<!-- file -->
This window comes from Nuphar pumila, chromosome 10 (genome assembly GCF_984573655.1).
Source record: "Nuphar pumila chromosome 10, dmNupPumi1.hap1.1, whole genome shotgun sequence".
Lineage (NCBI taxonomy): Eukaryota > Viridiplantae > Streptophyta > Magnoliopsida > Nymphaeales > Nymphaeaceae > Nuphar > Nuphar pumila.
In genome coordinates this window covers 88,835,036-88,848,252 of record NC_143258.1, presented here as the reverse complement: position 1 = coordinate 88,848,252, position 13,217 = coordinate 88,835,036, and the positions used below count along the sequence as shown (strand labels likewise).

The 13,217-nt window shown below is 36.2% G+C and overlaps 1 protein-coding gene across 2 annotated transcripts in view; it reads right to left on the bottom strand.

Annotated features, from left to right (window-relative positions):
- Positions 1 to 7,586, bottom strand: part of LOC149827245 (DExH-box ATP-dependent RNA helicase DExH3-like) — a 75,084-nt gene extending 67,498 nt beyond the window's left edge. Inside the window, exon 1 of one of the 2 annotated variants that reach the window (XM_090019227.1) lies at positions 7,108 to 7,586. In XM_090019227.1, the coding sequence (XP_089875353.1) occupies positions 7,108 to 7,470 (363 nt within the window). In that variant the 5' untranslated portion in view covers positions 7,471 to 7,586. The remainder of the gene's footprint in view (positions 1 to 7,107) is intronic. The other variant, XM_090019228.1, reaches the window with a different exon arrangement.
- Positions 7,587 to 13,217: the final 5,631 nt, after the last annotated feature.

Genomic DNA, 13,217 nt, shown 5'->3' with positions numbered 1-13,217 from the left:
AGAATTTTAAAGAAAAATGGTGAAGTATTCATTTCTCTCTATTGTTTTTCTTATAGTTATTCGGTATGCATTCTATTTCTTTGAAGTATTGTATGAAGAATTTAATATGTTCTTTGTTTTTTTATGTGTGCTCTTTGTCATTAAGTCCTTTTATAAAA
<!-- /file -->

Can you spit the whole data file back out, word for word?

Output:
This window comes from Nuphar pumila, chromosome 10 (genome assembly GCF_984573655.1).
Source record: "Nuphar pumila chromosome 10, dmNupPumi1.hap1.1, whole genome shotgun sequence".
Lineage (NCBI taxonomy): Eukaryota > Viridiplantae > Streptophyta > Magnoliopsida > Nymphaeales > Nymphaeaceae > Nuphar > Nuphar pumila.
In genome coordinates this window covers 88,835,036-88,848,252 of record NC_143258.1, presented here as the reverse complement: position 1 = coordinate 88,848,252, position 13,217 = coordinate 88,835,036, and the positions used below count along the sequence as shown (strand labels likewise).

The 13,217-nt window shown below is 36.2% G+C and overlaps 1 protein-coding gene across 2 annotated transcripts in view; it reads right to left on the bottom strand.

Annotated features, from left to right (window-relative positions):
- Positions 1 to 7,586, bottom strand: part of LOC149827245 (DExH-box ATP-dependent RNA helicase DExH3-like) — a 75,084-nt gene extending 67,498 nt beyond the window's left edge. Inside the window, exon 1 of one of the 2 annotated variants that reach the window (XM_090019227.1) lies at positions 7,108 to 7,586. In XM_090019227.1, the coding sequence (XP_089875353.1) occupies positions 7,108 to 7,470 (363 nt within the window). In that variant the 5' untranslated portion in view covers positions 7,471 to 7,586. The remainder of the gene's footprint in view (positions 1 to 7,107) is intronic. The other variant, XM_090019228.1, reaches the window with a different exon arrangement.
- Positions 7,587 to 13,217: the final 5,631 nt, after the last annotated feature.

Genomic DNA, 13,217 nt, shown 5'->3' with positions numbered 1-13,217 from the left:
AGAATTTTAAAGAAAAATGGTGAAGTATTCATTTCTCTCTATTGTTTTTCTTATAGTTATTCGGTATGCATTCTATTTCTTTGAAGTATTGTATGAAGAATTTAATATGTTCTTTGTTTTTTTATGTGTGCTCTTTGTCATTAAGTCCTTTTATAAAA